In a telephone interview with commentators in the Jewish media, the Democratic candidate described Hamas and Hizbullah as constituting an existential threat on Israel, but said she would consider such limited talks if elected president.
Clinton harshly criticized US President George W. Bush for allowing Hamas to take part in the Palestinian Authority general elections in 2006.
"It was a mistake for the Bush administration to take a hands-off approach to the Arab-Israeli conflict. Israel is more vulnerable today that it was eight years ago," she said.
She said that the moves undertaken by her husband (former US President Bill Clinton) resulted in a drop in the number of terror attacks.
"I think what we did in the '90s was beneficial in a strategic way and led to a period where, at times, there were no attacks being made, no suicide bombings and no deaths," she noted.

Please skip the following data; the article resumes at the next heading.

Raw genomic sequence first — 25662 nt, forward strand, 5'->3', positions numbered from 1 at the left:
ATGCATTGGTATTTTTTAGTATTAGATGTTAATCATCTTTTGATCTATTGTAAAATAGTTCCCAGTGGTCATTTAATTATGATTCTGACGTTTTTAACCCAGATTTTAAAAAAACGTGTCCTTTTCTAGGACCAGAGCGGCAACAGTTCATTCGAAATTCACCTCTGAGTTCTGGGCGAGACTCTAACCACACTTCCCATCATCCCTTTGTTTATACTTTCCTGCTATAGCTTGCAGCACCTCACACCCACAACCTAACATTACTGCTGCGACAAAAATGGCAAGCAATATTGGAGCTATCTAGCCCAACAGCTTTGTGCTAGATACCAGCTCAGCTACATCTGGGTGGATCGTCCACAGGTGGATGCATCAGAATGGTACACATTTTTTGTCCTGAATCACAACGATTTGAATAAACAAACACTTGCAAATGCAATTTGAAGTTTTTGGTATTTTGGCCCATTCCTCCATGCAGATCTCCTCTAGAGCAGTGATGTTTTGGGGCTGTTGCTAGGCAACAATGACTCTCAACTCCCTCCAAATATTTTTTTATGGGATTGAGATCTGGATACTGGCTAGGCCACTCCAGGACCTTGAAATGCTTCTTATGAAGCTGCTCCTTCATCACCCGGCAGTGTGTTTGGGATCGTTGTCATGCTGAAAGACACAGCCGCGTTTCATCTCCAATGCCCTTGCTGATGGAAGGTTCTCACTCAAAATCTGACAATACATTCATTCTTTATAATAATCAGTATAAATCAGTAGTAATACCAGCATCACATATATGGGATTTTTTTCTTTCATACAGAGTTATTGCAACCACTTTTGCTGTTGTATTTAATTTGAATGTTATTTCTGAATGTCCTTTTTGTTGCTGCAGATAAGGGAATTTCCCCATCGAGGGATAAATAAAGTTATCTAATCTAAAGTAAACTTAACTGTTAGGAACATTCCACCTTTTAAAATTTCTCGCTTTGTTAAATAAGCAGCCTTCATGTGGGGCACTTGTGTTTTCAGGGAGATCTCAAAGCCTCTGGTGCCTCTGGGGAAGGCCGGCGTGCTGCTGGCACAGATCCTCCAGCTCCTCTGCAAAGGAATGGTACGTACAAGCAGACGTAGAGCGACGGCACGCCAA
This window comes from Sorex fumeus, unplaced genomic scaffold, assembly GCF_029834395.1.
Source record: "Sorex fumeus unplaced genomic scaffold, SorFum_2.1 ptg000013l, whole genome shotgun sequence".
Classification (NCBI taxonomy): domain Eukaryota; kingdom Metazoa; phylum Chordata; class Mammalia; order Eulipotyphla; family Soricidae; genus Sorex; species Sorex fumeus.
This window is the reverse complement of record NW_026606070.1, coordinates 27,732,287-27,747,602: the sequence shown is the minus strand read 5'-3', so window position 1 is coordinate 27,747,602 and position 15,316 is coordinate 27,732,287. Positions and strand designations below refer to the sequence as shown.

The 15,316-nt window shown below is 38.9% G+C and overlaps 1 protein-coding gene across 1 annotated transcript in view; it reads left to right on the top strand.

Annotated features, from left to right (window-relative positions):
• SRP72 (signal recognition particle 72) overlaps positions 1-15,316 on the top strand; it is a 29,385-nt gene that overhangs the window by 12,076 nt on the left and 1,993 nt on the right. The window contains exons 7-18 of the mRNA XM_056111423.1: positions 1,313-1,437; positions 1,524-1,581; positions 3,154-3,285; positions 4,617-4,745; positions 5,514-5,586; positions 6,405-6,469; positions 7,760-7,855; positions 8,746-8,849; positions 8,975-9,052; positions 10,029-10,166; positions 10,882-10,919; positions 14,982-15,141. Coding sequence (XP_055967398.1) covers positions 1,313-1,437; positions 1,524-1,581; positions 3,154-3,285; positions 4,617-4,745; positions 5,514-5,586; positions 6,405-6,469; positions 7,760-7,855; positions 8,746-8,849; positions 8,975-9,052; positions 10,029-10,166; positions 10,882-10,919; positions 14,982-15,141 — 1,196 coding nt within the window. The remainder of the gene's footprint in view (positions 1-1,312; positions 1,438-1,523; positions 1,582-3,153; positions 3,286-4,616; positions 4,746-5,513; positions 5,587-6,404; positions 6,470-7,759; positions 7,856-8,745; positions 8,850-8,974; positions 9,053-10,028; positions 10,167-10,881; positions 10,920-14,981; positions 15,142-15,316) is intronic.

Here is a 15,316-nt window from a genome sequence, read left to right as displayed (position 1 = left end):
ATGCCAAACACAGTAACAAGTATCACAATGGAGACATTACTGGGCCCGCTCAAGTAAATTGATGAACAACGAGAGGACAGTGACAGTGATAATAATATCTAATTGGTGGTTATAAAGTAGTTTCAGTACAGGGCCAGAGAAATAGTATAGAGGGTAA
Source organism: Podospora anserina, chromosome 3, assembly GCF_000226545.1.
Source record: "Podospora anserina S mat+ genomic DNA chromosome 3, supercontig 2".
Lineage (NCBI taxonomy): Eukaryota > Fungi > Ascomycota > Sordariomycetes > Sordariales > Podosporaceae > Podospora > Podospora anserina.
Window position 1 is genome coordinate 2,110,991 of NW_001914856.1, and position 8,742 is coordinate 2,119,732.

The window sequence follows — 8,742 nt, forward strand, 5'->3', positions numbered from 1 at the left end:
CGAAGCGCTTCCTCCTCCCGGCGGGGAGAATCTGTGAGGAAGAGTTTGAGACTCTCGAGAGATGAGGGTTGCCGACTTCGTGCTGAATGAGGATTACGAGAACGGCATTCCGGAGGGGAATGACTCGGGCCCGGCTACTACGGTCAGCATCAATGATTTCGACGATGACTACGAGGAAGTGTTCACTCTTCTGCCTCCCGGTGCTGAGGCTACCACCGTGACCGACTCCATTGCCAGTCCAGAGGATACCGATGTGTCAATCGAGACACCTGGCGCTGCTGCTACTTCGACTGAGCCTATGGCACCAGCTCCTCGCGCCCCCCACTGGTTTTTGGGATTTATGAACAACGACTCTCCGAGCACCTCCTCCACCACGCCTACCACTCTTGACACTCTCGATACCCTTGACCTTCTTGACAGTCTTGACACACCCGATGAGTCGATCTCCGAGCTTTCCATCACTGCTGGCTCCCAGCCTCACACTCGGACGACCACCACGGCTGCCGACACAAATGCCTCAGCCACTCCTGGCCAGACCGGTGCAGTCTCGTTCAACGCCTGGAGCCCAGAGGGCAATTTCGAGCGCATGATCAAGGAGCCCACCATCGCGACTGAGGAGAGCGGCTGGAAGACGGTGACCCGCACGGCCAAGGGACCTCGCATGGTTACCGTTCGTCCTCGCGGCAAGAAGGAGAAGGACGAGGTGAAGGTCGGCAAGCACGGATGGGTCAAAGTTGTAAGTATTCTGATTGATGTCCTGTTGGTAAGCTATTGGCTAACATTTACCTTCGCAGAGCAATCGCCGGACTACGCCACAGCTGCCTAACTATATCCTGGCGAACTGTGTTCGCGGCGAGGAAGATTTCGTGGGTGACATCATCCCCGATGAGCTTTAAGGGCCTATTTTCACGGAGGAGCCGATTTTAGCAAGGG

Clinton went on to say that the Bush administration returned to the right track with the Annapolis peace conference last December, but expressed her concern that Prime Minister Ehud Olmert and Palestinian President Mahmoud Abbas were not strong enough leaders to advance the process.
Addressing the Iranian nuclear issue, the senator refused to say how she would act as president should it become clear that Iran has obtained a nuclear weapons.
According to Clinton, the right policy against the Iranian threat would be a combination of increased sanctions and low-level talks.
As opposed to her rival, Senator Barack Obama, who has said he may meet with the Iranian president should he be elected, Clinton believes that talks should only be held at a low level.
"If we did ever have to take action against Iran, we would have demonstrated to the rest of the world that we had exhausted other possibilities," she noted.